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Nepal - Er den nye finanslov realistisk?
NEPAL: Concerns over development expenditure in new national budget
IRINnews.org, 12. juli 2005
Den nepalesiske regering under ledelse af Kong Gyanendra er under voldsomt pres for at udarbejde en realistisk finanslov med lige så realistiske forslag til de udviklingsopgaver, der reelt er mulighed for at gennemføre.
KATHMANDU, 12 Jul 2005 (IRIN) - The new national budget of Nepal for 2005-2006 is in the process of being finalised and will be passed for royal assent by next week. However, senior economists are concerned that security costs will absorb revenues and there will be a corresponding slash in development expenditure.
The government has been asked to present a realistic budget this financial year unlike the previous year and limit it to less than US $1.5 billion. Economists are concerned that most of the allocations estimated for development projects might be left unspent and be diverted towards large-scale security operations.
Nepal’s public spending is already well below the internationally desired level of 25 percent of GDP with less investment in capital formation or development budgets. Former finance minister, Ram Sharan Mahat, said the situation last year meant that a large proportion of development capital never materialised.
“Less than half of the $500 million meant for social and economic development was unutilised as most of the projects were not implemented,” Mahat said speaking to IRIN in the capital, Kathmandu, on Tuesday. He added that because of a lack of local elected bodies in the districts and villages, there could be no accountability or public transparency about the budgetary expenses.
Security has become a top priority for the government and economists say it is inevitable the country will spend more on army and police operations particularly now that the Maoist insurgency is escalating. Some argue that more security investment is needed to protect government personnel and infrastructure, which have been constantly under attack throughout the past nine years of violent Maoist armed campaigning against the government.
“In any conflict scenario, the defence budget will obviously increase but this does not mean we should decrease on development expenditure. The spending on priority sectors like health, education, agriculture is pathetic,” said a prominent Nepali economist Biswamber Pyakhurel.
Analysts say that if this trend continues, it can only lead to further impoverishment of rural areas and force more villagers to become economic migrants.
During the first government and donor interaction meeting last month since King Gyanendra assumed direct rule on 1 February, Finance Minister Madhukar Shamsher Rana, said that sustained spending on security is an investment for peace, better revenue generation, better development delivery, more national savings and investment.
But the trend of increasing expenditure on security forces is alarming, said Pyakhurel. The expenditure for defence and police more than doubled over the past few years from 8.52 percent of the total government spending in 1997 to nearly 16.59 percent in 2004.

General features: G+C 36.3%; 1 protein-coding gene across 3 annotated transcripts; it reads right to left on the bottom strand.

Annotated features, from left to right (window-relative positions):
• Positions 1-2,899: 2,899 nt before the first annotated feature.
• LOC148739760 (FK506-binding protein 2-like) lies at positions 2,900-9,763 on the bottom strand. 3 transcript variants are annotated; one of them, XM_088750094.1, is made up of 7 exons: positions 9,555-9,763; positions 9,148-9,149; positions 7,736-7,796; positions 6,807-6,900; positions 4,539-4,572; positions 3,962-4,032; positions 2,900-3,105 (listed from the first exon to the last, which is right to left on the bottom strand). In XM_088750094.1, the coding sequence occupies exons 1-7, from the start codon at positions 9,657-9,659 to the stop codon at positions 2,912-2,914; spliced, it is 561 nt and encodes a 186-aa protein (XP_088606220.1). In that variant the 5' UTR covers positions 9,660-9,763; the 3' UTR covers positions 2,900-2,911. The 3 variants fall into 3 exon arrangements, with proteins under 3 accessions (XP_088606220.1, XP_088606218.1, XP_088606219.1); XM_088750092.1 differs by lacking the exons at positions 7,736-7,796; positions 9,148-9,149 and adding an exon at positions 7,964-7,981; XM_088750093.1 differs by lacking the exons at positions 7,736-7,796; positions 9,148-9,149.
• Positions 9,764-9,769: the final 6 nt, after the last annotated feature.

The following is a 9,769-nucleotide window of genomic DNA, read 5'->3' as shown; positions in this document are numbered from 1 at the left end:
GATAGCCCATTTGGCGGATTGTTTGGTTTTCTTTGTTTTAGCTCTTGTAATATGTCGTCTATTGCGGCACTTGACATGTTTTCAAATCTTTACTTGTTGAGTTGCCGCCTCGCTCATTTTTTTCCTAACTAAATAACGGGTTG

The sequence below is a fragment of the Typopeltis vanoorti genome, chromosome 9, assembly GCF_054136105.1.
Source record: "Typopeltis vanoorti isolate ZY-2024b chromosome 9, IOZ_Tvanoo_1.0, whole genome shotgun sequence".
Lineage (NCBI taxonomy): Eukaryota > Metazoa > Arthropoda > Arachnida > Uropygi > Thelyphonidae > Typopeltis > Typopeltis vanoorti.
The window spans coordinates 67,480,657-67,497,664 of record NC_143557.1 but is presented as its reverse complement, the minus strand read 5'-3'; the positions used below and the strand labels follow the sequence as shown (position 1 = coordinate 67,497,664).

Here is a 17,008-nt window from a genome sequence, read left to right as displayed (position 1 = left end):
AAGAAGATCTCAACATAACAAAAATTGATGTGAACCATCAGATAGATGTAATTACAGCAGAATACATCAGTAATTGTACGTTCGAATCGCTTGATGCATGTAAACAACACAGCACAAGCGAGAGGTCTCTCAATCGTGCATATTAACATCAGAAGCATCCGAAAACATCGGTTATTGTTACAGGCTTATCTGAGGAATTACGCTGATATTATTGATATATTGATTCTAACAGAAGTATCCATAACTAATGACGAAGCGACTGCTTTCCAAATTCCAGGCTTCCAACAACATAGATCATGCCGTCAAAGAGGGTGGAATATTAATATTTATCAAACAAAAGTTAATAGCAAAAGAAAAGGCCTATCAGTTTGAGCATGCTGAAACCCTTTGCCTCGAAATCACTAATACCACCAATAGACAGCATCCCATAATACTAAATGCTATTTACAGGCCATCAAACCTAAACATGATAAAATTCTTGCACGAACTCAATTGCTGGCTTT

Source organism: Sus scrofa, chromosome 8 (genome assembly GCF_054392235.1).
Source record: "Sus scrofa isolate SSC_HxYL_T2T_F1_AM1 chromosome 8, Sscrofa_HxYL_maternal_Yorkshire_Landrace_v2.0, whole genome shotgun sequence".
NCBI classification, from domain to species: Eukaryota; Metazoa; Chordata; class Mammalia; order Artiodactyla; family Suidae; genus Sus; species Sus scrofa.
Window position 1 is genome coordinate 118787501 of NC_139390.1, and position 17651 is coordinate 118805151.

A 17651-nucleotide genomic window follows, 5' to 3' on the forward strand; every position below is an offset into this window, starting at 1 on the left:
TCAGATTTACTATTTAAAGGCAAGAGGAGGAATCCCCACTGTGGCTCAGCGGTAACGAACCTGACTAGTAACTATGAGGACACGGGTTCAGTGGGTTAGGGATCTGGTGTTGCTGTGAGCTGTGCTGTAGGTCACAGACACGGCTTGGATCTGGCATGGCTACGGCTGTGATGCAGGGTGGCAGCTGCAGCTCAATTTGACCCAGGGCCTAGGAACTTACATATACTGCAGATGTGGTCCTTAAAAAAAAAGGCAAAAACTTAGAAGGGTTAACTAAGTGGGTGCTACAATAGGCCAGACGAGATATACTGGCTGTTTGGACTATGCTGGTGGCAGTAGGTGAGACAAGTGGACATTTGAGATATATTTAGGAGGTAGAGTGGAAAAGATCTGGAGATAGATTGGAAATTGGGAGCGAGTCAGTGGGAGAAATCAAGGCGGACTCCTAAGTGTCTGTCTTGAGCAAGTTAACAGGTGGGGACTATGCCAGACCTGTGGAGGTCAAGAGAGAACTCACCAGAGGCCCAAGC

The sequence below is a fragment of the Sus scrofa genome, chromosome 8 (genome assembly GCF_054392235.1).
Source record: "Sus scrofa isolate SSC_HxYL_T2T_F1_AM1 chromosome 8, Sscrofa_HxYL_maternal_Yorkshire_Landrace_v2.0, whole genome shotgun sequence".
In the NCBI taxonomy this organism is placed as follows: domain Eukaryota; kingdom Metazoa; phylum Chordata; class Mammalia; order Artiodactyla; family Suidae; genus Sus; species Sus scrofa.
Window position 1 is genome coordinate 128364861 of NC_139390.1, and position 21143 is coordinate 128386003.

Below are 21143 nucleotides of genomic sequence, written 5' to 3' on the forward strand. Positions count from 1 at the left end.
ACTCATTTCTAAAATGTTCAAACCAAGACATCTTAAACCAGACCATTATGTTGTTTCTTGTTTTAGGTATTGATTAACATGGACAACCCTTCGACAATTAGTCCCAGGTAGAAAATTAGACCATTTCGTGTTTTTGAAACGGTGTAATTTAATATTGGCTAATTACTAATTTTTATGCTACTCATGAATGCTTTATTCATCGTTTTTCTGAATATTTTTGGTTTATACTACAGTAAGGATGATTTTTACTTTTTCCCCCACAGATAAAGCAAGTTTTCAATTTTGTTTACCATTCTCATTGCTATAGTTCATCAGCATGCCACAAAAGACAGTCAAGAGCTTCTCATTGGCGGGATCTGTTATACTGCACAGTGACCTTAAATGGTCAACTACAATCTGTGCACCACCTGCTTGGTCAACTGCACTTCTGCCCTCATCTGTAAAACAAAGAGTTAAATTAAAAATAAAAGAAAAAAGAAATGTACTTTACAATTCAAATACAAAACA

The government however denies the allegations that it is more focused on security expenditure.
“There will be a growth in development expenditure and we would like to focus on our priority programs as per our Tenth Plan, with special emphasis on poverty alleviation,” said Dr. Shanker Sharma, deputy head of the National Planning Commission, which is also one of the key government bodies involved in budgetary planning.
Nepal’s Tenth Plan is also its Poverty Reduction Strategy Paper (PRSP) implemented since 2003. The strategy focuses on promoting non-agricultural sectors such as manufacturing, trade, services, improving social and economic services and infrastructure, economic and social inclusion of the poor and marginalised groups and the pursuit of good governance.
“Our main challenge is to widen the development space in conflict areas especially in mobilising funds for community development. Implementing at the local level will not be easy,” explained Sharma, admitting that the government still had a long way to implement its development plans and projects.
Economists are sceptical whether the government can ever achieve the development goals envisaged in the projected budget plans especially with the lack of elected bodies and the dominance of Maoists in rural areas.
“There is a huge gap between budgetary estimation in the capital and implementation in the villages where development projects are diminishing at a large scale,” Mahat maintained.
Meanwhile, there are concerns that the donor community is not yet committed to any stated amount of budgetary support they intend to provide.
“The donors had a series of meetings but they have yet to announce their level of support,” said Pyakhurel. The government is also hoping for increased aid support since 80 percent of the development budget is dependent on foreign assistance.
After the suspension of parliament rule and the establishment of direct rule by the King earlier this year, aid agencies, especially from Europe, have shown hesitation to fund government development projects and have not signed any new project agreements since.
The Swiss development agency SDC and Danish aid agency DANIDA were the first to announce suspension of their bilateral aid and said that they would not sign any new project or programme agreement until further notice.
“This is quite understandable given that the state has no capacity for proper aid utilisation,” remarked Pyakhurel.
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